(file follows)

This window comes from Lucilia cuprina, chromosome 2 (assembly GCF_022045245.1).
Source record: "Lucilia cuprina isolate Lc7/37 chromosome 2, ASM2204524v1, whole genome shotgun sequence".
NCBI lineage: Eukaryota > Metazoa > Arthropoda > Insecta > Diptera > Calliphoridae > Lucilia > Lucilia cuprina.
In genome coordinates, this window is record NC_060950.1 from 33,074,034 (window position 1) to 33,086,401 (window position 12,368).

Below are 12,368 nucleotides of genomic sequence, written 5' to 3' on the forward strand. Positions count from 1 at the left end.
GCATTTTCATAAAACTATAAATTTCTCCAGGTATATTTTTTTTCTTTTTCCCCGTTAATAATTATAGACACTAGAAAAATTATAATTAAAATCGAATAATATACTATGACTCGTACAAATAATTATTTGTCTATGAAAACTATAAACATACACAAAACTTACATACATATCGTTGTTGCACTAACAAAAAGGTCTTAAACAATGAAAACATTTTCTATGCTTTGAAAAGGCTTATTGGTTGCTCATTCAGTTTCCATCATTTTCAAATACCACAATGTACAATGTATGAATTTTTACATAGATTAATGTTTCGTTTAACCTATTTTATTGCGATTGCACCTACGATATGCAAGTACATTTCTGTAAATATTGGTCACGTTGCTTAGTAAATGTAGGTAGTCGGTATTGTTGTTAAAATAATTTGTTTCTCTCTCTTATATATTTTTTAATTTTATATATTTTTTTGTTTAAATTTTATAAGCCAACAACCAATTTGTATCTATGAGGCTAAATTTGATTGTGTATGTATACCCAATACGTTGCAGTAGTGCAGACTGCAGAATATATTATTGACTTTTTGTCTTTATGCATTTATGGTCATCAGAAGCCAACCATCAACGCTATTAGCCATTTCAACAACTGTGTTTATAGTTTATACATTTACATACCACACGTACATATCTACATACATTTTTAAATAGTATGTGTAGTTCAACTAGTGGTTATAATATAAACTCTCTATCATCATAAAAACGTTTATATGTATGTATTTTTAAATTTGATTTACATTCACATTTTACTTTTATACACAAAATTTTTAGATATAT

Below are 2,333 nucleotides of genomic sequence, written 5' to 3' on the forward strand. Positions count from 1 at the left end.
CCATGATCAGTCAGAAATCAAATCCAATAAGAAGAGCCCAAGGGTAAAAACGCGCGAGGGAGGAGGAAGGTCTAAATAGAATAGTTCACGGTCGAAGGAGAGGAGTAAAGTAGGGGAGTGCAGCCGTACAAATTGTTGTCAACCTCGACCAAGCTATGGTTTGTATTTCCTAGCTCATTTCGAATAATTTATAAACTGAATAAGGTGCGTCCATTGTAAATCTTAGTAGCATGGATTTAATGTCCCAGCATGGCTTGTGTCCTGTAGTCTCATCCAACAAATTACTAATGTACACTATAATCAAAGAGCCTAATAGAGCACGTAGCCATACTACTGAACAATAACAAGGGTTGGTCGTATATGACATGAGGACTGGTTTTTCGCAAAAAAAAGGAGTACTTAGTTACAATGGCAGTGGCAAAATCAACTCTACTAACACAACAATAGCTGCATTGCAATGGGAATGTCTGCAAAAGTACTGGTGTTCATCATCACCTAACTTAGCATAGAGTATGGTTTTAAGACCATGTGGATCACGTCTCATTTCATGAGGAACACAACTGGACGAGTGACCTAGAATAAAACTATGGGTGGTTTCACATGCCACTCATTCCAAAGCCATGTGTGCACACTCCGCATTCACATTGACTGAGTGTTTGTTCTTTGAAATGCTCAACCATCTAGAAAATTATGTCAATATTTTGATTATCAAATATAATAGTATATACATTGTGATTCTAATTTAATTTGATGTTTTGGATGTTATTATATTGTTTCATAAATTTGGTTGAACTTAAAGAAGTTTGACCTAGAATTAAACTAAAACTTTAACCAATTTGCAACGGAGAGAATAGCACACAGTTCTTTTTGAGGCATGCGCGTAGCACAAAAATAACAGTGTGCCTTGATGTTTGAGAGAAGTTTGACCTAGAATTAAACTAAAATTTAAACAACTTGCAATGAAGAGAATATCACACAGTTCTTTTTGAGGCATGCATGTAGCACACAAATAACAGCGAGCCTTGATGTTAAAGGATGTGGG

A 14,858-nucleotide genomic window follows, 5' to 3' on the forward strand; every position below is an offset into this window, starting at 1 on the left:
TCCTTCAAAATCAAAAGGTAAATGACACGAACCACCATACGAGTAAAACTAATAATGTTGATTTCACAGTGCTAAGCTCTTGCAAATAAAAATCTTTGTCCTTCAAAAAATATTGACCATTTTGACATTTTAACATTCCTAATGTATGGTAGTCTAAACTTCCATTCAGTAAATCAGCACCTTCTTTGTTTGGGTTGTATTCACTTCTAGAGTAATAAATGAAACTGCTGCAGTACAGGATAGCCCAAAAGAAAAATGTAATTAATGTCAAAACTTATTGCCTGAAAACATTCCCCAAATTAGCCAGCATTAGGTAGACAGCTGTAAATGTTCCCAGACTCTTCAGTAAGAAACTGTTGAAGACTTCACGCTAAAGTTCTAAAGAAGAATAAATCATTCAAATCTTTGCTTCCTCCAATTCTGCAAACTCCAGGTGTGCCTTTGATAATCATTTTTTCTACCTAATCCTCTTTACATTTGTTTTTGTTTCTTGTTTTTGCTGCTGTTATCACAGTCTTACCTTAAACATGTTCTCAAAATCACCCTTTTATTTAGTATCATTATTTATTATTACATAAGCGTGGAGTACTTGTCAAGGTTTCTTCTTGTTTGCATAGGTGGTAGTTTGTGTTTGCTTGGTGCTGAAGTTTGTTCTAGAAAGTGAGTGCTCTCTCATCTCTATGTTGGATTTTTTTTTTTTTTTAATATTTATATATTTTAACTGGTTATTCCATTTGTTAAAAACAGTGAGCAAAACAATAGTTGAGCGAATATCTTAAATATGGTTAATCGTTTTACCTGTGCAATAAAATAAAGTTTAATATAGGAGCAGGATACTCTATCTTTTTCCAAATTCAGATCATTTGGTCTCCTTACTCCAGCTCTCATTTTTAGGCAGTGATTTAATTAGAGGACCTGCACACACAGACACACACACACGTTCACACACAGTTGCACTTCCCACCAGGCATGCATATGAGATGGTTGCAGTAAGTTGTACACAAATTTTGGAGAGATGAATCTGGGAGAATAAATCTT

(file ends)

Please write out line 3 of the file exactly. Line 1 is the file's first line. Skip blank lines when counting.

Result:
NCBI lineage: Eukaryota > Metazoa > Arthropoda > Insecta > Diptera > Calliphoridae > Lucilia > Lucilia cuprina.